Portfolio and Growth
By Helen Coltrinari & Dr. Lyn Sharratt
Look around you today - people appear to travel with half their lives attached to their backs; the ubiquitous knapsack! As humans, we feel compelled to move from place to place with an enduring record of what we have done and what we are about to do. We demonstrate this need in our personal lives by tracking major events with photos, scrapbooks, collections, slide shows or refrigerator magnets! Personal acquisitions attest to our interest over the years from Pet Rocks to Pokmon cards!
A more formal tracking occurs in a variety of professions: artists, architects, landscape designers or engineers amass collections of their work; lawyers have a record of cases won (or lost); managers write performance appraisals; dentists keep on-going records.
But how do we track teacher growth and development? There are no report cards for teachers though there may be some form of evaluative processes carried out by school administrators for their teachers. One of the few triggers which prompt the collecting of demonstrations of personal achievements occurs if we are seeking new employment or promotion.
The "why" of portfolios:
In a recent TVOntario professional development video, Dr. Lyn Sharratt explored the use of the professional portfolio for educators. She states that collecting data for a teaching portfolio:
- captures the complexities of actual teaching
- promotes new conversation about teaching
- develops authentic evaluation
- creates concrete evidence of teaching that can be used for development or promotion and tenure
- becomes a foundation for change for individuals, colleagues, departments, faculties and organizations
- re-examines hiring and promotion processes
- encourages review and evaluation of the reward process for teaching
- develops individual responsibility for the process and the product
- has the potential to create a culture in which "thoughtful discourse" about teaching becomes the norm
- creates a record over time by documenting the development or "unfolding of expertise" in teaching
In addition to the above points, professional teaching portfolios allow educators to authentically document their own competence, organization, skill and creativity. Portfolios become a record of on-going assessment and feedback. They create a self-portrait of achievements as the years unfold, allow for reflection and growth, create an opportunity for meaningful dialogue with colleagues or supervisors and form a framework for career advancement. In addition, they serve as a model for students. It is important for students to see that their teachers also keep portfolios
The "how" of portfolios:
According to Dr. Sharratt's research, it is important that the portfolio reflect personal beliefs. To be effective the portfolio should be a reflection and not a scrapbook! All items must be thoughtfully selected as demonstrations of capacity, denotative of pedagogical beliefs and indicative of leadership ability. It is imperative to review the contents annually and to cull for appropriateness.
"Reflect, collect, select." Says Dr. Sharratt.
The "what" of portfolios:
- Through her own research and readings, Dr. Sharratt suggests the following content:
- Philosophy: a statement of beliefs and vision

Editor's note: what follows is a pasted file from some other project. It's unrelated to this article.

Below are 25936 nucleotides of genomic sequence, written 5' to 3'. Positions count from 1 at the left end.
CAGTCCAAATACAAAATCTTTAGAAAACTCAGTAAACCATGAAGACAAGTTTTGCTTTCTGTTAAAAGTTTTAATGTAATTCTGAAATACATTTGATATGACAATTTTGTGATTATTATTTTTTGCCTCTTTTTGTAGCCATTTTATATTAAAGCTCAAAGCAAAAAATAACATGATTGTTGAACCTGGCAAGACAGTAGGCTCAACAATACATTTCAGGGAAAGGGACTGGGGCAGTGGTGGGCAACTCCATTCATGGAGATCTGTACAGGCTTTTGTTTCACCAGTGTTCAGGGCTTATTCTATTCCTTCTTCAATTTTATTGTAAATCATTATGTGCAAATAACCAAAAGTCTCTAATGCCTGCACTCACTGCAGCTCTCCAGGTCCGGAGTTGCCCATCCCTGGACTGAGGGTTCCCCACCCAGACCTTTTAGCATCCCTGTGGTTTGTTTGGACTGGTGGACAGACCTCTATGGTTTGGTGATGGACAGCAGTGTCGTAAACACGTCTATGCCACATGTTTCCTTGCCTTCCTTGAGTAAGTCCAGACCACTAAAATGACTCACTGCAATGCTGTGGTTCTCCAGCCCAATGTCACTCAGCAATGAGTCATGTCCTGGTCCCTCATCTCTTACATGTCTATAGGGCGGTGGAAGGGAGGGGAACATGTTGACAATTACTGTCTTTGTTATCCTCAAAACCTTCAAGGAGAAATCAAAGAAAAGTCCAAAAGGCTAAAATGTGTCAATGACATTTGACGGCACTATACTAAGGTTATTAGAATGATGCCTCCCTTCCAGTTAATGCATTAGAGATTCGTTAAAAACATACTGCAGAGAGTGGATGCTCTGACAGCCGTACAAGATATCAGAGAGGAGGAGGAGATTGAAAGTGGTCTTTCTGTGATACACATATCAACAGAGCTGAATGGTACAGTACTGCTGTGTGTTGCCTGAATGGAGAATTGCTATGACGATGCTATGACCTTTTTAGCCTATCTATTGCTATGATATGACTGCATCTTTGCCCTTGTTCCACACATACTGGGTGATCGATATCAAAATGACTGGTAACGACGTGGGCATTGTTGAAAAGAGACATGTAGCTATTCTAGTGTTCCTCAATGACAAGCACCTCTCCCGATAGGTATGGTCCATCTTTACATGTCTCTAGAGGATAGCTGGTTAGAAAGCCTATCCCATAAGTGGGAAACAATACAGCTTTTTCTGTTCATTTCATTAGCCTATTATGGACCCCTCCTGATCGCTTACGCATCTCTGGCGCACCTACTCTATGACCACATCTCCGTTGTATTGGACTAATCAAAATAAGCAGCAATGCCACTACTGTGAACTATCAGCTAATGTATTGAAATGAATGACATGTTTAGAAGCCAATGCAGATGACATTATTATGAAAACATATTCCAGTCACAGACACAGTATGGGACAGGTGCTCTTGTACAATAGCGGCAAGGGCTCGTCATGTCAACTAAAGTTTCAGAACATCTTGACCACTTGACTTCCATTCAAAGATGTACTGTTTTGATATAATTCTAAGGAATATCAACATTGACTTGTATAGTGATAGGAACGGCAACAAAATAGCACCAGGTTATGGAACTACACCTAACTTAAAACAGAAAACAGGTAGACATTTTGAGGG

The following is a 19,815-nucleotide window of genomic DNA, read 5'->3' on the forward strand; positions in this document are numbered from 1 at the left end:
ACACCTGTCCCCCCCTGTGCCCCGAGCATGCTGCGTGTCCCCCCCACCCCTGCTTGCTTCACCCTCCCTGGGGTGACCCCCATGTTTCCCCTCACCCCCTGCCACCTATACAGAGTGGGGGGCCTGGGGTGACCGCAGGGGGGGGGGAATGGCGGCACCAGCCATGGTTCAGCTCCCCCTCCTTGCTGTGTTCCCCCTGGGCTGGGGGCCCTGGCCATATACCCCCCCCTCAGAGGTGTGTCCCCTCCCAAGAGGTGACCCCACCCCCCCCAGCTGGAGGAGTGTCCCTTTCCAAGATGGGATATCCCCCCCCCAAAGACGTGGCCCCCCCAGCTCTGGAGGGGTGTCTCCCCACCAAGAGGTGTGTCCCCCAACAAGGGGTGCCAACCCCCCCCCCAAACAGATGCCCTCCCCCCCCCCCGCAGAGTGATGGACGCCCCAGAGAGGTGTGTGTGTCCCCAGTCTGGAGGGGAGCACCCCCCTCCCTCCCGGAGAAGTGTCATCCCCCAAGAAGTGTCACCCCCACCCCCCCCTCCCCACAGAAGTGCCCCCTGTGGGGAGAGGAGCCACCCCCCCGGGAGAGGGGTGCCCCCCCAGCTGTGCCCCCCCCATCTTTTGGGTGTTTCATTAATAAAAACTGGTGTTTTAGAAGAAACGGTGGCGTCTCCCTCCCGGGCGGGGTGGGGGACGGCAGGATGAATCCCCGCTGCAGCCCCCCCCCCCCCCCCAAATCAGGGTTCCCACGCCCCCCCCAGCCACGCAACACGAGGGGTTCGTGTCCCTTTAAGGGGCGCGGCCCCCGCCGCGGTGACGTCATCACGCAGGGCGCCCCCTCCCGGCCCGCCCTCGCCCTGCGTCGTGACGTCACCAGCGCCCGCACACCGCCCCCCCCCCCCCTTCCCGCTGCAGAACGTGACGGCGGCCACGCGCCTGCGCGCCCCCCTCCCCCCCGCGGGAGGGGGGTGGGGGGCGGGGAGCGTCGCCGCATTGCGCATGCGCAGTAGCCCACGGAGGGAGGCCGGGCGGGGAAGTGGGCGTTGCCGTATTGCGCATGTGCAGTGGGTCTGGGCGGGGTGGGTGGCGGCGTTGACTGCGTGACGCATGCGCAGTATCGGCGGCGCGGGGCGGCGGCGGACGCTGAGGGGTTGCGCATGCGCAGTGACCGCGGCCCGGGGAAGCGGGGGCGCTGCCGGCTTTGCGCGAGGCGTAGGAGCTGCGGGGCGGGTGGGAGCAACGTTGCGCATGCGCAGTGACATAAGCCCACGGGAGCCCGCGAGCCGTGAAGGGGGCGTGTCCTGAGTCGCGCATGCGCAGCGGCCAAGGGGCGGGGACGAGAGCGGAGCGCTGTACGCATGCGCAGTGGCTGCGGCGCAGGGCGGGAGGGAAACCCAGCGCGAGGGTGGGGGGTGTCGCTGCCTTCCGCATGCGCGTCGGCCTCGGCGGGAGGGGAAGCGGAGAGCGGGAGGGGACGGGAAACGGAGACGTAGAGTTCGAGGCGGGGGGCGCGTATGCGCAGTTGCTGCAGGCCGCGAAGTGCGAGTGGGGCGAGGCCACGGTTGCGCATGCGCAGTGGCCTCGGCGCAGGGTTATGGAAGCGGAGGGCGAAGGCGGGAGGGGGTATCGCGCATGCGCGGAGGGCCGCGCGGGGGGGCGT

- Resume: up-to-date and brief
- Official documents: certificates, awards
- Growth plan: incorporates future goals
- Student-focused leadership: goals for students of tomorrow
- Curriculum leadership: examples of writing
- Samples of effective communication
- Demonstrations of effective use of technology
- Reflections: analyses of teaching and learning
The portfolio should be seen as a "living" documentation of yearly growth. In consideration of the reader, it is wise to apply the "less is more" approach.
Creativity is important as well; therefore, it is recommended to organize the content in a format that displays the richness and complexity of teaching.
The "benefits" of portfolios:
The rewards of keeping a professional portfolio will be many. Besides causing the reflection necessary to gather the data, educators will benefit from seeing:
- visible evidence of leadership experience
- awareness of strengths and weaknesses
- increase in self-confidence
Dr. Sharratt also explores the effect of the professional portfolio on the reader. "A thoughtful well-organized portfolio gives reviewers important information" about:
- Leadership strengths
- Professional values and ethics
- Problem-solving ability
- Organizational and communication ability
- Objectivity about self that might not otherwise be revealed in an interview or evaluation situation.
These strong recommendations seem to beg a question: if assembling a professional portfolio brings all of these rewards, why aren't more of us doing it? Time is always cited as the greatest challenge; however, while striving to improve our practice and rethink priorities, we may take comfort in Wolf's (1996, 34) statement:
"Although portfolios can be time-consuming to construct and cumbersome to review, they also can capture the complexities of professional practice in ways that no other approach can. Not only are they an effective way to assess teaching quality, but they also provide teachers with opportunities for self-reflection and collegial interactions based on documented episodes of their own teaching."
Wolf, K. "Developing an Effective Teacher Portfolio", Educational Leadership Journal, Vol. 53, #6, March 1996.
About the Authors
Helen Coltrinari is the Head of Professional Development and Accreditation at TVO.
Dr. Lyn Sharratt is a Superintendent with the York Region District Board of Education.
For more information on TVO's Professional Development initiatives visit the Web site at: www.tvo.org online
Réflexions - February/février 2000 Vol. 19 No. 1